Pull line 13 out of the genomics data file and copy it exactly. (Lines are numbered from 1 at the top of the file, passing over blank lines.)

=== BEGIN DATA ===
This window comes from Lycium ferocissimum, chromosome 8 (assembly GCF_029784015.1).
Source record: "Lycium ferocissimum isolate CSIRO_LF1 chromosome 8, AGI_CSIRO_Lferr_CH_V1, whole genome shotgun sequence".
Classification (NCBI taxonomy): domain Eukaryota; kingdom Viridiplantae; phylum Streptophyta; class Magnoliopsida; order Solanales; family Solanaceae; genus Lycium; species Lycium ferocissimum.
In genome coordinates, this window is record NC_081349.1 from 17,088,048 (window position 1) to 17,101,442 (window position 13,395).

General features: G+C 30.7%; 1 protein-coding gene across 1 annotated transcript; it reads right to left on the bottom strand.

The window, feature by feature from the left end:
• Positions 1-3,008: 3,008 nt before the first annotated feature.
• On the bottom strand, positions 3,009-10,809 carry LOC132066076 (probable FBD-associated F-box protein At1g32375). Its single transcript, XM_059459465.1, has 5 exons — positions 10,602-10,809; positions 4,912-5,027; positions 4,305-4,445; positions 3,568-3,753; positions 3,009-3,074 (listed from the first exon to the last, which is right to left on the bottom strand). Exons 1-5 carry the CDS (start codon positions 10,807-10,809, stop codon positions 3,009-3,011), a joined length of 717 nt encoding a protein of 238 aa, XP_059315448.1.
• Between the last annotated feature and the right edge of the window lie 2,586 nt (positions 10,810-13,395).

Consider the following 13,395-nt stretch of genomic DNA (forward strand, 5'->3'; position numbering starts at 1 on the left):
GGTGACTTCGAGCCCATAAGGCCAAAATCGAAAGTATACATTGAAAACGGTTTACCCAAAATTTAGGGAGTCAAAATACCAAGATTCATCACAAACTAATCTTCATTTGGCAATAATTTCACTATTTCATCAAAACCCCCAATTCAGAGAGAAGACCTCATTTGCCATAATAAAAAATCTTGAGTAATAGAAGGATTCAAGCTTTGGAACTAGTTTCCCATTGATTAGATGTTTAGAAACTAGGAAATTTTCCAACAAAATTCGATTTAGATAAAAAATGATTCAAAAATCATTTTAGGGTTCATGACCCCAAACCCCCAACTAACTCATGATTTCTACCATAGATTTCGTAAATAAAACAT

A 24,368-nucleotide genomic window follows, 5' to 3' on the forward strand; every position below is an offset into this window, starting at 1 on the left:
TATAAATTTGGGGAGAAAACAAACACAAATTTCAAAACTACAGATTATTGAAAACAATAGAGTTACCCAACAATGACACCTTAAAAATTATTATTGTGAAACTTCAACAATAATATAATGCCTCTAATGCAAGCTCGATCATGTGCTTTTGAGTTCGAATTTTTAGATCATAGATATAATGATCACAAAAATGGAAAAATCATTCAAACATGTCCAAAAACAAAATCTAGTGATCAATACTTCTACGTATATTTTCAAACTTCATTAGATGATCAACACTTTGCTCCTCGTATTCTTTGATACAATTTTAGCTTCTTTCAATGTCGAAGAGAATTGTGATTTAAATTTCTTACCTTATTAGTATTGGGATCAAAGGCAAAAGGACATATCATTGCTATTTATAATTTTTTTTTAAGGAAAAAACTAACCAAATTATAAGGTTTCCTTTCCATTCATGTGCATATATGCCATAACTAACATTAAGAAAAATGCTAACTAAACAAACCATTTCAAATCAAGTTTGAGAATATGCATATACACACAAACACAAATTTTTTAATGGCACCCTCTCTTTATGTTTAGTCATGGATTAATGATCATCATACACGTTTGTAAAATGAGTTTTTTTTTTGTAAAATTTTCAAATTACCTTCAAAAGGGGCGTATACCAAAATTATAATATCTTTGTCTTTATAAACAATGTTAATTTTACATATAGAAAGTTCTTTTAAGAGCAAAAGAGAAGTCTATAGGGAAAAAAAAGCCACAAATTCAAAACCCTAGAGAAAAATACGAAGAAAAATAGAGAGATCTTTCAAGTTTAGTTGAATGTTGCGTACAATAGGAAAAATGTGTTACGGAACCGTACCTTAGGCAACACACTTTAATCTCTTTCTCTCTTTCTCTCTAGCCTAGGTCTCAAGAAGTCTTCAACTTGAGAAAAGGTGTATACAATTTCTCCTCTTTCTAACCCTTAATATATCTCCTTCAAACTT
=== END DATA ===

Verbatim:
TATAAATTTGGGGAGAAAACAAACACAAATTTCAAAACTACAGATTATTGAAAACAATAGAGTTACCCAACAATGACACCTTAAAAATTATTATTGTGAAACTTCAACAATAATATAATGCCTCTAATGCAAGCTCGATCATGTGCTTTTGAGTTCGAATTTTTAGATCATAGATATAATGATCACAAAAATGGAAAAATCATTCAAACATGTCCAAAAACAAAATCTAGTGATCAATACTTCTACGTATATTTTCAAACTTCATTAGATGATCAACACTTTGCTCCTCGTATTCTTTGATACAATTTTAGCTTCTTTCAATGTCGAAGAGAATTGTGATTTAAATTTCTTACCTTATTAGTATTGGGATCAAAGGCAAAAGGACATATCATTGCTATTTATAATTTTTTTTTAAGGAAAAAACTAACCAAATTATAAGGTTTCCTTTCCATTCATGTGCATATATGCCATAACTAACATTAAGAAAAATGCTAACTAAACAAACCATTTCAAATCAAGTTTGAGAATATGCATATACACACAAACACAAATTTTTTAATGGCACCCTCTCTTTATGTTTAGTCATGGATTAATGATCATCATACACGTTTGTAAAATGAGTTTTTTTTTTGTAAAATTTTCAAATTACCTTCAAAAGGGGCGTATACCAAAATTATAATATCTTTGTCTTTATAAACAATGTTAATTTTACATATAGAAAGTTCTTTTAAGAGCAAAAGAGAAGTCTATAGGGAAAAAAAAGCCACAAATTCAAAACCCTAGAGAAAAATACGAAGAAAAATAGAGAGATCTTTCAAGTTTAGTTGAATGTTGCGTACAATAGGAAAAATGTGTTACGGAACCGTACCTTAGGCAACACACTTTAATCTCTTTCTCTCTTTCTCTCTAGCCTAGGTCTCAAGAAGTCTTCAACTTGAGAAAAGGTGTATACAATTTCTCCTCTTTCTAACCCTTAATATATCTCCTTCAAACTT